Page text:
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Are You Waiting For An Invitation To Lead?

If you are a leader… you are expected to lead. It is as simple as that. So why is it that so many leaders tell me they are waiting to be told what to do, what is expected of them, what their job role is, and how they fit into the corporate structure?

I was speaking with a senior leader recently. She had been in her role for more than four years and was frustrated (almost to the point of anger) that the CEO was not giving her guidance on how he saw the next evolution of her role.

Meanwhile, the CEO was sharing with me his frustration that the senior leader was lacking initiative, was not demonstrating strategic thinking and was failing to contribute in a meaningful way to the leadership team.

It turns out that the leader had been waiting to be invited to the party… not recognising that the invitation had been given years earlier when she was given the leadership position. Just like a timid child in the school yard, she was hovering around the outer fringes of the group, desperately wanting to join in but waiting for permission and direction, which of course never came.

If you have been entrusted with a leadership position, assume you have permission to use it. 

Yes, it is always easier when we are given direction, provided with a clear strategy to follow and a road map for what is expected, but if it is not forth coming, see that as a stamp of approval to create your own direction.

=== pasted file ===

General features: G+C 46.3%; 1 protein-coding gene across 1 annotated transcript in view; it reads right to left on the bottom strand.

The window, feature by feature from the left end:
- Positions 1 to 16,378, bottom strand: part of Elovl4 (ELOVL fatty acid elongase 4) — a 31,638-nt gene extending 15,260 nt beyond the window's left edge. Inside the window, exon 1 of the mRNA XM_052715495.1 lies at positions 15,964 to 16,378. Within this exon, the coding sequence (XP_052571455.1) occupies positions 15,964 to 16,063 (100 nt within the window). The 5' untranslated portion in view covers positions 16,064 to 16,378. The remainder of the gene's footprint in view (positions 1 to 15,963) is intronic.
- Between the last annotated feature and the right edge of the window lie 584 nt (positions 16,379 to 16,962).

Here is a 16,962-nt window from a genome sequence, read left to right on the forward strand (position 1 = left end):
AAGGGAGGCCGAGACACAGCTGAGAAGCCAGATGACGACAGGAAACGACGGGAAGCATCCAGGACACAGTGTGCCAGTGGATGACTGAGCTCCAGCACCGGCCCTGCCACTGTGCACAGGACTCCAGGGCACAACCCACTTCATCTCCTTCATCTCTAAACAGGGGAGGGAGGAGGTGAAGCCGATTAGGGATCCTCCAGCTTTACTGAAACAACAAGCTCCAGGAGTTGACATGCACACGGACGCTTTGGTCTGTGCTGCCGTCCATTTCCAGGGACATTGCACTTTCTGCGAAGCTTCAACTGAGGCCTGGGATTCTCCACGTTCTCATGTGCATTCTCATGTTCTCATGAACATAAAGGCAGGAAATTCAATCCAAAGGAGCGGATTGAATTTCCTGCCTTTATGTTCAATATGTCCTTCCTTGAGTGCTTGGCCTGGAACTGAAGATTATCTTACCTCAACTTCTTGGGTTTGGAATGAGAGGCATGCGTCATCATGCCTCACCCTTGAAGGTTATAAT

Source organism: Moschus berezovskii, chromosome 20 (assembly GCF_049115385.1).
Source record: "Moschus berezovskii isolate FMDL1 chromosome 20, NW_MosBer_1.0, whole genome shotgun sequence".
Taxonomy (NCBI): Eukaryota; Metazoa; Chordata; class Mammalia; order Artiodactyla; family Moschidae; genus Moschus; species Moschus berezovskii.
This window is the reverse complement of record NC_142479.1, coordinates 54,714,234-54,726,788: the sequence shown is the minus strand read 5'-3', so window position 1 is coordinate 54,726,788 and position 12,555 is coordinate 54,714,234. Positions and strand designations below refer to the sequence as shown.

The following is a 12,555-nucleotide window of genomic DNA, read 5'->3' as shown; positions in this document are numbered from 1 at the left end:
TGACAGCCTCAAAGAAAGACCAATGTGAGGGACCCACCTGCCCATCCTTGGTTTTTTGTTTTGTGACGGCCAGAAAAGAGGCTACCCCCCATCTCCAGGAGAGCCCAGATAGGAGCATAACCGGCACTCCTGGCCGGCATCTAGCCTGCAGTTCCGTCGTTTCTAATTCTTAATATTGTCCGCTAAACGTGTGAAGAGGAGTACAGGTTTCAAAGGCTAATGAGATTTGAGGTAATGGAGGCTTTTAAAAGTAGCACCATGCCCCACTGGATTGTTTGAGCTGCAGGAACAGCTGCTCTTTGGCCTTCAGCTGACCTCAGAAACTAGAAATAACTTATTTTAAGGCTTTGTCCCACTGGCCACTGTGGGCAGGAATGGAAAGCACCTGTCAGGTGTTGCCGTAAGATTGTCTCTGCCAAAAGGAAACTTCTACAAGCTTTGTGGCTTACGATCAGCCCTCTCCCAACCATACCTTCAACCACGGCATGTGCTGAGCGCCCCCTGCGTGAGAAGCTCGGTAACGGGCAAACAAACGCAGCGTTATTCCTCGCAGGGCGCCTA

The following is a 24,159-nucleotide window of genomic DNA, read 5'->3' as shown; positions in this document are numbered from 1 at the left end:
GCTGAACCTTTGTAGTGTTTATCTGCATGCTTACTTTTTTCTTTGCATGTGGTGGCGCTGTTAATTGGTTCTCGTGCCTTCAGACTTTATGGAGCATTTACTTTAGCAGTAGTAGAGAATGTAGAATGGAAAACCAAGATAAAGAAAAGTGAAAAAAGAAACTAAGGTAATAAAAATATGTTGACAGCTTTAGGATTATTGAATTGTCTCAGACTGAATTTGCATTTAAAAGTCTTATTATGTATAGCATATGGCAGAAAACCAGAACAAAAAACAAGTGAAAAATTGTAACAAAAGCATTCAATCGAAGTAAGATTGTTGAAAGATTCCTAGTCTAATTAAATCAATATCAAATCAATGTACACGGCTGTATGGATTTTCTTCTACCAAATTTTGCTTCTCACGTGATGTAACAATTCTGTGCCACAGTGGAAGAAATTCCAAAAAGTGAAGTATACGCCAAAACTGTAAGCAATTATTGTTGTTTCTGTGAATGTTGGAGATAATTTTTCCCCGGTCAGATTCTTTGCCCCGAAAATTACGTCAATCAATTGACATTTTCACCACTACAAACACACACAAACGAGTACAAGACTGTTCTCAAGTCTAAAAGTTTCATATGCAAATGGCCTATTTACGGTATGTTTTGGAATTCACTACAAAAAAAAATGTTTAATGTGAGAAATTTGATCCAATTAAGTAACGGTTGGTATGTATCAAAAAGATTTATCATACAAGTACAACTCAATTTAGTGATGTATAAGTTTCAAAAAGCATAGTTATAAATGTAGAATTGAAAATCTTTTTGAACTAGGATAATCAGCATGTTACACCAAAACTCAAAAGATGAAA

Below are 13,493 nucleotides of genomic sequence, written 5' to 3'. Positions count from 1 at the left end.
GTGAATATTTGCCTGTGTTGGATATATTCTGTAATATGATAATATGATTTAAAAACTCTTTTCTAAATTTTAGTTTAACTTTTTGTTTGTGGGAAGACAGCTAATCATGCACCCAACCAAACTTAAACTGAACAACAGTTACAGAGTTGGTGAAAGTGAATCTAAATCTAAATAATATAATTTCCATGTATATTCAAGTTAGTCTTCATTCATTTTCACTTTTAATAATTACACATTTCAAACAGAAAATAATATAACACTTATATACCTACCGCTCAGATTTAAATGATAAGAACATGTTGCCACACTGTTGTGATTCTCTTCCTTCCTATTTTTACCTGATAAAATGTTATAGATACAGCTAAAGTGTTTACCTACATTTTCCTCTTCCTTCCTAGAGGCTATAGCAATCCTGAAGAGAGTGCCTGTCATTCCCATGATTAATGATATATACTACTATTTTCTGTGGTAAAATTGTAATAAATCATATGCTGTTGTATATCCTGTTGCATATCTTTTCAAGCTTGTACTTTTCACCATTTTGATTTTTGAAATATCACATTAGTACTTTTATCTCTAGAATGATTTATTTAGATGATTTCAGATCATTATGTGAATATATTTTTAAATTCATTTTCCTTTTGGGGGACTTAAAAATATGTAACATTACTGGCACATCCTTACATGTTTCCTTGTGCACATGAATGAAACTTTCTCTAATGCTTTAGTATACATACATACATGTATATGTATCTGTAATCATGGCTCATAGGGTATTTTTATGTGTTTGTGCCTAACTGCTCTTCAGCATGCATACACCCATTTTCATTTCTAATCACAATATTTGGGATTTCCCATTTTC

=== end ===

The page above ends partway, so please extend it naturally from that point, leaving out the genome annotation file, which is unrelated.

Being in a leadership role means showing initiative. It’s about taking risks and being ok that sometimes you will get it wrong. It is better than waiting in the shadows and doing nothing. You will never be seen as a true leader while you do this.

You have worked hard to get to this point in your career; don’t blow it now!

Purely waiting, marking time, hoping to get some clarity, will not get you seen as a leader with impact and influence. You will not only be letting yourself down, you will also be letting your team down and failing to contribute to your organisation in the way you know you are truly capable of.

So what do you need to do?

  1. Recognise your position. The permission to lead has already been given so go out and lead. Take on the identity of a leader and step fully into your role. Show initiative, think strategically and take action. Manage up rather than waiting for your manager to manage you. Seek feedback on ideas and performance rather than always asking for direction.
  1. Craft your own path. If it is not clear what the job role is, take this as permission to craft your own path, drawing on your unique skills, passions and abilities. Relish the freedom and free reign and enjoy the fact that your role is up to you to create as you want. Start with what you do really well and allow your best attributes to shine.
  1. Recognise your value. You have been appointed into this role because you are seen to be an exceptional leader. Recognise and believe in your value. An exercise I give most of the leaders I work with is to create a list of all the ways they add value and why they are worthy for the role they are in. It is only once we believe in our value that others will believe in us too

So, if you have been entrusted with a leadership position, assume you have the permission to use it. Step into the role fully with courage and confidence. No more waiting for an invitation to play. Just go out, join in and have fun.

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